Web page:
This post was contributed by a community member.
The Partnership for Healthy Eating, a new initiative developed to combat rising trends in obesity and diabetes from poor nutritional habits by improving peoples’ eating habits and their overall health, has formed in Englewood, New Jersey. The Community Chest, the lead agency, launched the partnership in collaboration with the Center for Food Action, Englewood Health (formerly Englewood Hospital and Medical Center), the Office of Concern Food Pantry at St. Cecilia Church, Age-Friendly Englewood, and the City of Englewood-Health Department.
Diabetes and Obesity Epidemic
Diabetes and obesity are serious public health concerns. The Center for Disease Control’s (CDC) research shows a diabetes epidemic is sweeping the United States, with the rate of obesity increasing exponentially. If this current trend continues, the CDC anticipates the number of adults with diabetes in the country will increase from one in ten to one in five and possibly even higher, with one in three by 2050. In Bergen County, the need is evident. A 2017 County Health Needs Assessment (CHNA) found adult obesity reached 25.3%.
Nationally, 52.5% of Hispanic women and 45% of Hispanic men will acquire diabetes in their lifetimes, 20% more than Caucasians. Hispanic people are about 50% more likely to die from diabetes than Caucasians. The number of Hispanics without health insurance increased from 29% in 2013 to 40% in 2016, while the number of Caucasians without health insurance decreased.
In response to these alarming statistics, Englewood Health’s Population Health Department undertook a study to examine local residents’ needs. In Englewood, 10.9% of adults in the Englewood Health Community were diagnosed with pre-diabetes, much higher than the national average of 5.7%. According to the 2017 CHNA, Childhood obesity in Englewood is more than double the national average.
In Englewood, the study found a high number of African American and Hispanic residents, who comprise a significant portion of the city’s population, suffer from illnesses related to poor nutrition, including pre-diabetes, diabetes, and obesity.
Partnership for Healthy Eating Responds to Need
The Partnership for Healthy Eating was formed in response to this need and created a community-based nutrition education program to be offered to low-income residents of Englewood with major health conditions, such as obesity and diabetes. The Partnership’s program provides ten monthly dinners during the school year for food pantry consumers and their families. Groups of up to 40 people are brought together in accessible locations, including community rooms and houses of worship. The program is volunteer run, with chefs contributing their services and members of the community shopping for the groceries, welcoming the guests, setting up the dinner, serving the meals and cleaning up.
During the dinners, special programming is available for children of all ages to free up parents to focus on the information presented during the dinner meeting. A program on healthy eating is presented to the children to expose them at an early age to the benefits of eating healthy foods.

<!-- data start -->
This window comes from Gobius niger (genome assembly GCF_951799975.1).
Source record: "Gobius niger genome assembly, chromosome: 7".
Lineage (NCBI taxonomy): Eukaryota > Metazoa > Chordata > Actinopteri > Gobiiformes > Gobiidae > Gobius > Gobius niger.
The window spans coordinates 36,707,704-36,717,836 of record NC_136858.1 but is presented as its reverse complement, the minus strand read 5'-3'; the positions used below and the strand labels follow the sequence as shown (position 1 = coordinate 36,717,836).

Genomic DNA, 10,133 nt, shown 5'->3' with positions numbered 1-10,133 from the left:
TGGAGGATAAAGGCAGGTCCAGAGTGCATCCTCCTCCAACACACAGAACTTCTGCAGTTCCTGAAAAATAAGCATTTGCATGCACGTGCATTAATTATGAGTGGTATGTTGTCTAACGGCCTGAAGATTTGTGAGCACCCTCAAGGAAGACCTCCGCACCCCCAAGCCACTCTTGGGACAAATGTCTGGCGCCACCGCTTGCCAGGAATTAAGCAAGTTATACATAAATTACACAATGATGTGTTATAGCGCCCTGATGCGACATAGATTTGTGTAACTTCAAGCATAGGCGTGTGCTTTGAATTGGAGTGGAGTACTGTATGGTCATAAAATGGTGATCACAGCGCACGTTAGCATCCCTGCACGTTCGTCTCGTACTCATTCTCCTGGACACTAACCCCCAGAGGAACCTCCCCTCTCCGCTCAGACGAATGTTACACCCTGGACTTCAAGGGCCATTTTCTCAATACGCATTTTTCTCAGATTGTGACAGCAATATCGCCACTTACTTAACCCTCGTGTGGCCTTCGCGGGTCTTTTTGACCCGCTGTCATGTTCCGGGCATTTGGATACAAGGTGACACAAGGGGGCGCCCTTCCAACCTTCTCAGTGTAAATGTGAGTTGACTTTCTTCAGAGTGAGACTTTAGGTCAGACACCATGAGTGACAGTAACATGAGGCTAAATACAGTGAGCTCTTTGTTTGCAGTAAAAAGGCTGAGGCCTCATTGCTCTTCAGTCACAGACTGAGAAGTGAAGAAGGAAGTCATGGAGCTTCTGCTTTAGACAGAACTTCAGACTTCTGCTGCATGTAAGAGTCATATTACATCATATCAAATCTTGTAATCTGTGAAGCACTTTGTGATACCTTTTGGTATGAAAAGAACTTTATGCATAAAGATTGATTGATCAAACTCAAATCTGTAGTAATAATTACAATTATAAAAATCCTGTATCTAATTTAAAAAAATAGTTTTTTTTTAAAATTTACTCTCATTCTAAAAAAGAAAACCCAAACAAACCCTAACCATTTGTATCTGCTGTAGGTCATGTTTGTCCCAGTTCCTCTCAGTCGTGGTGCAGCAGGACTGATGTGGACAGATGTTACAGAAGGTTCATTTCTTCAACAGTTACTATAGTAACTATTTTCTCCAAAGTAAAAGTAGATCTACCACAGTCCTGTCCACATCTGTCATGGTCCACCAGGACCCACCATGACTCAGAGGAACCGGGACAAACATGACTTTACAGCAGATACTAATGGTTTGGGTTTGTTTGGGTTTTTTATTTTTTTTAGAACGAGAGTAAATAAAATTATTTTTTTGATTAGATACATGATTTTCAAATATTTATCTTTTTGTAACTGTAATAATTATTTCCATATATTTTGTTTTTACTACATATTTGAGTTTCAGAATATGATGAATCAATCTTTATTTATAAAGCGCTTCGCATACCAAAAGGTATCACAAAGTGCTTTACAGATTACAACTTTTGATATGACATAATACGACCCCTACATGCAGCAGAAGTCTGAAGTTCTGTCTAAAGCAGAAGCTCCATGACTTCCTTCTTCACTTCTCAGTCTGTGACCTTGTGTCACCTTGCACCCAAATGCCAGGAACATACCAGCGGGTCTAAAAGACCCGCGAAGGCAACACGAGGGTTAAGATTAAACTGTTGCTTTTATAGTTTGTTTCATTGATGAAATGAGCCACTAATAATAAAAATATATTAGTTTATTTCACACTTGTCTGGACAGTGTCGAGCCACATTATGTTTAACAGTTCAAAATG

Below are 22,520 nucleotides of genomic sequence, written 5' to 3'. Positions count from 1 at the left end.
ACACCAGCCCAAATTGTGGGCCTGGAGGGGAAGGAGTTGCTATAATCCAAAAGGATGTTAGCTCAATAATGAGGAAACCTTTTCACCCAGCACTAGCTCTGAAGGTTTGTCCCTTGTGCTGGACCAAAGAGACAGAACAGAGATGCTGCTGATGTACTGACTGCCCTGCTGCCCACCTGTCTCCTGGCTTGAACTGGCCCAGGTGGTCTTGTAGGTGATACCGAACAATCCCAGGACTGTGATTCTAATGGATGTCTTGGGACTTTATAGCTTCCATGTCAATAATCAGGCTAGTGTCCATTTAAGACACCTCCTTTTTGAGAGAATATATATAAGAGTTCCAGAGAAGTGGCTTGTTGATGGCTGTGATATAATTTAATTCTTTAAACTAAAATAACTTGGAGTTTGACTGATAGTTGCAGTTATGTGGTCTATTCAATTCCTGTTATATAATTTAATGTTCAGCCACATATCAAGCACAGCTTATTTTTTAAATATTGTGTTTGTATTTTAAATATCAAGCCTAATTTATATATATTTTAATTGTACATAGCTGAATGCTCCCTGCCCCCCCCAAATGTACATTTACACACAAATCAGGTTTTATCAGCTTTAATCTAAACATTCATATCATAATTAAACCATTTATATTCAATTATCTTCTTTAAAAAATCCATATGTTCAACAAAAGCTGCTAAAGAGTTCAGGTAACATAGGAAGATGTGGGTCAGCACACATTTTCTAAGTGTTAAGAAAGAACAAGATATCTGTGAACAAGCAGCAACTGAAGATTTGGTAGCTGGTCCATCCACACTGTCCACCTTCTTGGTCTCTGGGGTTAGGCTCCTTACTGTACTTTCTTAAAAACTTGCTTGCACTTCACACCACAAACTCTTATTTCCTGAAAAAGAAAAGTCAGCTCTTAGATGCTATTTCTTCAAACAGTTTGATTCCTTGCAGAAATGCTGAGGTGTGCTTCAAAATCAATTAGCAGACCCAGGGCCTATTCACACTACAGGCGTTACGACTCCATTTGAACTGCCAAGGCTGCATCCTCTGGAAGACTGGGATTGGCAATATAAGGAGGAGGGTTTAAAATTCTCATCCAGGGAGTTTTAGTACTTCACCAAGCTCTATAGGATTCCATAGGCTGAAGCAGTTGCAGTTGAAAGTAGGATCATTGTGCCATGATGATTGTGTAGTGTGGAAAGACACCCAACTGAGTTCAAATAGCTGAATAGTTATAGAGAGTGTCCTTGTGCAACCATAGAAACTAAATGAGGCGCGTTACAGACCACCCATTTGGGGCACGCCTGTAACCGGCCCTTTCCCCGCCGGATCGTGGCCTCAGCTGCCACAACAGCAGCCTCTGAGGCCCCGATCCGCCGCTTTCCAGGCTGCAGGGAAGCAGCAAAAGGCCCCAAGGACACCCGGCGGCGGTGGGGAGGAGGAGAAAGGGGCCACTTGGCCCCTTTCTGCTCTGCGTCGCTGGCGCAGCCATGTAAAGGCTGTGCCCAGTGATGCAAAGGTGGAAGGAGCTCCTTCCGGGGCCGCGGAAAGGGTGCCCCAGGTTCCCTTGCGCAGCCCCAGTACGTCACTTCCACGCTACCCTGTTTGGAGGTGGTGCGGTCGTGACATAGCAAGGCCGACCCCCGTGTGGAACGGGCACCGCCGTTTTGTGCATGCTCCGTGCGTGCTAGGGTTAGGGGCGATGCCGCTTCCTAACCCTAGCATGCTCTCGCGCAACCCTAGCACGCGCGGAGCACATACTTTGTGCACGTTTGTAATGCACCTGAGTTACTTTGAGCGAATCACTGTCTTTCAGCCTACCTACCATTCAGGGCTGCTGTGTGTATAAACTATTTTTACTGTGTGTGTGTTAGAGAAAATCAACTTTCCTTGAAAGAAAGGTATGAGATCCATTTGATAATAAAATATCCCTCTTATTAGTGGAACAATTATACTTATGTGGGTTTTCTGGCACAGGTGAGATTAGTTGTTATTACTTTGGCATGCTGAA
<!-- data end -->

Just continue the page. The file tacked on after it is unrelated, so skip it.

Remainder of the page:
“The Partnership’s goal is to reach and teach 400 dinner guests how to prepare a well-balanced dinner on a limited budget. Nutritious dinners are prepared for them and their families by a team of experienced professionals, including a chef and a dietician. During the dinner, the chef demonstrates how the meal was prepared and works closely with the nutritionist to educate diners about healthy, nutritious food preparation.
“The importance of portion control, especially foods with high amounts of sugars, carbohydrates and calories, is emphasized. At the end of the dinner, guests receive recipes and a bag of food with the ingredients for the dinner to replicate at home,” said Dr. Shelly Wimpfheimer, Executive Director, The Community Chest.
The Partnership for Healthy Eating launched the first of ten free dinners to help and educate neighbors in need about the prevention of diabetes on October 25. With a crew of committed volunteers, the first dinner took place at St. Paul’s Church in Englewood. Volunteer Chef Michael Chun, owner of Fresheats, and Mary O’Connor, Manager of the Diabetes Program for Englewood Health, selected the menu, consisting of tasty and economical foods. Chef Michael also prepared the first meal and presented with O’Connor information on a range of topics, such as preparing for a trip to the supermarket by making a list after checking the refrigerator for leftovers that can be used for future meals, storing food safely, not shopping while hungry, and other issues.
To defray the costs associated with presenting the dinner programs, donations are welcome. Contributions may be made by check to The Community Chest, with a note indicating the donation is for the Partnership for Healthy Eating. Contributions may be mailed to 122 South Van Brunt Street, 2nd Floor, Englewood, New Jersey 07631. Donations are tax-deductible, as permitted by law. For more information about the Partnership for Healthy Eating, contact Shelly Wimpfheimer at (201) 568-7474, Karen Adler at (201) 248-5799, or Jennifer Yanowitz at (201) 568-2718.
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